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1942 ACC1 Inhibition Enhances Treg Gvhd Treatment Efficacy through Reciprocal Fatty-Acid Synthesis and Oxidative Phosphorylation Regulation

Program: Oral and Poster Abstracts
Session: 701. Experimental Transplantation: Basic and Translational: Poster I
Hematology Disease Topics & Pathways:
Research, Fundamental Science, Biological therapies, adult, Translational Research, GVHD, Diseases, Immune Disorders, immune mechanism, Therapies, Immunotherapy, immunology, metabolism, Biological Processes, Study Population, Human, Animal model
Saturday, December 10, 2022, 5:30 PM-7:30 PM

Cameron McDonald-Hyman, MD, PhD1, Ethan Aquilar, PhD2*, Stephanie Rhee, PhD2*, Fathima Mohamed2*, Ewaldus Compeer, PhD3*, Michael Dustin, PhD3*, Keli Lee Hippen, PhD2* and Bruce R. Blazar, MD2

1Department of Medicine, Division of Heme/Onc/Transplant, University of Minnesota, Minneapolis, MN
2Division of Pediatric Blood and Marrow Transplantation, University of Minnesota, Minneapolis, MN
3University of Oxford, London, United Kingdom

Regulatory T-cells (Treg) play a critical role in preventing autoimmune and alloimmune reactions. Clinical trials demonstrated that Treg adoptive transfer significantly reduced but did not eliminate grades II-IV graft-vs-host disease (GVHD).

We hypothesized that increasing fatty acid oxidation (FAO) would augment Treg potency, and ultimately enhance Treg-mediated GVHD reduction. Acetyl-CoA carboxylase-1 (ACC1) negatively regulates FAO by augmenting fatty acid synthesis (FAS), which results in downstream inhibition of CPT1a, the rate-limiting enzyme in FAO. ACC1 genetic deletion or inhibition increases T-cell FAO and skews naive CD4 T-cell differentiation from Th17 to Treg. However, the role of ACC1 in thymic Treg function and metabolic fitness is unknown.

Here we show that a 2-hour treatment of murine Treg with ND630, a pharmacological inhibitor of ACC1 currently in clinical trials for hepatic steatosis, enhances Treg suppressive function. As compared to control Tregs, ND630 treatment also increased expression of suppressive molecules Lag3, TIGIT, and IL-10. Treatment of Tregs with either of two other ACC1 inhibitors (TOFA, sorafin A) resulted in similar augmentations in Treg function, disfavoring the likelihood of off-target effects. Additionally, ND630 treatment increased Treg oxygen consumption rate (OCR), a surrogate for mitochondrial oxidative phosphorylation (OXPHOS), a critical source of ATP for Treg. Similar to murine Treg, ND630 treatment of in vitro expanded human Treg enhanced their suppressive function and OCR/OXPHOS. IACS, an OXPHOS inhibitor, abrogated the positive ND630 effect on in vitro Treg suppressive function and OXPHOS.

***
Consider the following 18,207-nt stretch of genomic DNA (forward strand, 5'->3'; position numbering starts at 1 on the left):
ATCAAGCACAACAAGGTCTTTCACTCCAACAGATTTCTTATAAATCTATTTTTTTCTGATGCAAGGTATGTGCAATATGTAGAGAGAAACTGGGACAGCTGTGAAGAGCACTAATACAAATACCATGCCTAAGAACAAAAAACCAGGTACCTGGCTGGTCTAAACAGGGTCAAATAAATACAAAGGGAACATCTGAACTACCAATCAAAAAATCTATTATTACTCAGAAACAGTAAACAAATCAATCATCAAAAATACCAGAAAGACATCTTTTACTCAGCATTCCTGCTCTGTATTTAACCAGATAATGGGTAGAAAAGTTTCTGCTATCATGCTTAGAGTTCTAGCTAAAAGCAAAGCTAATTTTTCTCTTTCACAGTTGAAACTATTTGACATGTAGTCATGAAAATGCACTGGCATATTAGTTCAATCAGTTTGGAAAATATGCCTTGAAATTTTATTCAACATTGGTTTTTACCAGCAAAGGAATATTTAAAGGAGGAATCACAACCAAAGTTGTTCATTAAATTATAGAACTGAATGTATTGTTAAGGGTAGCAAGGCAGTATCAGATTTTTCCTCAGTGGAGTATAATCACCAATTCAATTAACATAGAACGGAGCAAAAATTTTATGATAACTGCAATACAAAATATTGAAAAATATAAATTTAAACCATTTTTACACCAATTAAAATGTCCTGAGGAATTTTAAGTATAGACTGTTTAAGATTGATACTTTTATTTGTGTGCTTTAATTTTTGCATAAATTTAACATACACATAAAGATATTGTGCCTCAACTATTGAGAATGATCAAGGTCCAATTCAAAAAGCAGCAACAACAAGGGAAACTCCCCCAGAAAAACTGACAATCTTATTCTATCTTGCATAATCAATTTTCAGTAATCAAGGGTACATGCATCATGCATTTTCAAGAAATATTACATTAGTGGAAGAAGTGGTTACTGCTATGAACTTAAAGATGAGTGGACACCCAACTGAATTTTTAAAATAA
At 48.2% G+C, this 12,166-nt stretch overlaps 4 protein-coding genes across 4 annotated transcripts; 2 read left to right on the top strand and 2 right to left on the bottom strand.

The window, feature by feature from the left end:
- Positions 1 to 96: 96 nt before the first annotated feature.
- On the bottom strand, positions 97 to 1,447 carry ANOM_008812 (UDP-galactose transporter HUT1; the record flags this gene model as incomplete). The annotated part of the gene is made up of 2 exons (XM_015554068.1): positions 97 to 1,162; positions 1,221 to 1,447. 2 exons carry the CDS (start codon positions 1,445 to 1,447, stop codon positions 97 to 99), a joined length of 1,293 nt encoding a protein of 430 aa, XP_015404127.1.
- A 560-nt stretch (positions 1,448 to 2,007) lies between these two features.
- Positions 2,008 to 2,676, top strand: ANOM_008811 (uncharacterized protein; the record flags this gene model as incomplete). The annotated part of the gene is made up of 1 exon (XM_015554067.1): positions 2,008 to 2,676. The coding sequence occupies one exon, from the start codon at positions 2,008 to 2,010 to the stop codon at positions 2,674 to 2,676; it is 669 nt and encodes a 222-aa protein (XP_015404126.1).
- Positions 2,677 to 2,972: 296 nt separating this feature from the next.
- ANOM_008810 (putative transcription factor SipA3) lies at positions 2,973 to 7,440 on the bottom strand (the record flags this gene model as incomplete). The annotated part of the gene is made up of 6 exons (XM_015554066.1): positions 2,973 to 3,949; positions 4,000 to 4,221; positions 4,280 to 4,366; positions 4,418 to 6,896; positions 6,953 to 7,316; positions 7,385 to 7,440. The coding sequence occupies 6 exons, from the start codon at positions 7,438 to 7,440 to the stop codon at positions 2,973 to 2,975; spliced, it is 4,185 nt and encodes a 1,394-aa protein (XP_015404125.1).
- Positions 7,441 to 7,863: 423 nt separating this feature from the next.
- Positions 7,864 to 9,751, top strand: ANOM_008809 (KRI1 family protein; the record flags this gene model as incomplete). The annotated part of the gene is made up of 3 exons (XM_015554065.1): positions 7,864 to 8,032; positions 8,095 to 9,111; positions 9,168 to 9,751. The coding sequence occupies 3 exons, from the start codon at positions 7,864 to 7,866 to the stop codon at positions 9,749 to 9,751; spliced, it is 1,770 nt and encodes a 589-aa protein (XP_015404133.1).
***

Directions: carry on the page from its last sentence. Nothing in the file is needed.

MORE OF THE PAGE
Given the augmentation in OXPHOS with ND630 treatment, we further evaluated ND630 effects on Treg mitochondria. Compared to controls, ND630 treatment increased mitochondrial mass and membrane potential, essential for energy storage during OXPHOS, as well as mitochondrial polarization, which is required for full Treg functionality. Microscopy analysis revealed enhanced mitochondrial fusion and elongation after ND630 or TOFA treatment (FigA). This mitochondrial structural change boosts OXPHOS, consistent with a direct effect of ACC1 inhibition on mitochondrial fitness.

Since ACC1-driven FAS ultimately inhibits FAO, we next evaluated contributors to FAO. Expression of CPT1a, a critical enzyme for mitochondrial FAO, fatty acid binding protein 5, a key shuttle of fatty acids (FA), and exogenous FA uptake were all enhanced after ND630 treatment. Using an unbiased metabolomic screen, a metabolic signature was observed that was consistent with enhanced FAO. Together, these data suggest that ND630 increases mitochondrial fitness, and augments both FA uptake and FAO.

To identify additional ND603-induced intracellular effects in Treg, activated murine Treg were subjected to RNAseq. Differential gene expression analysis indicated that 82 genes differed between DMSO and ND630 treated Treg. These included increased expression of genes associated with OXPHOS, as well as mTOR, consistent with high OXPHOS and suppressor cell function. Flow cytometry analysis of phosphorylated proteins showed reduced pFOXO3a and pAKT, both mTORC2 targets, but increased mTORC1 downstream phospho-proteins. An imbalance of mTORC1/2 is consistent to our previous studies reflective of higher Treg function and metabolic fitness (McDonald-Hyman C, JCI 2018).

To exclude potential bystander effects of ND630 on Treg function, we utilized murine Treg with genetic deletion of ACC1 (ACC1KO). Supporting our studies with chemical ACC1 inhibitors, ACC1KO Treg were functionally and metabolically superior to wild-type Treg. Furthermore, as our goal is to use ACC1 inhibited or deleted Treg in treatment of GVHD, we tested ACC1KO Treg in treating established bronchiolitis obliterans (BOS) in a murine model of chronic GVHD. ACC1KO Treg were more potent than wild-type Treg in reversing BOS pathology (FigB), a finding consistent in each of 3 replicate transplants.

In summary, ACC1 inhibition or deletion amplifies murine (and human) Treg potency resulting in superior metabolic fitness, and greater efficacy in treating established BOS in murine chronic GVHD. Since ND630 is already under investigation in patients, ACC1 inhibition with ND630 could be readily translatable for clinical trials with a goal of utilizing ACC1 inhibited Treg infusion to improve GVHD therapy.

Disclosures: Blazar: BlueRock Therapeutics: Membership on an entity's Board of Directors or advisory committees, Research Funding; Rheos Medicines: Research Funding; Tmunity Therapeutics: Current holder of stock options in a privately-held company; Magenta Therapeutics: Membership on an entity's Board of Directors or advisory committees; Carisma Therapeutics: Research Funding.

*signifies non-member of ASH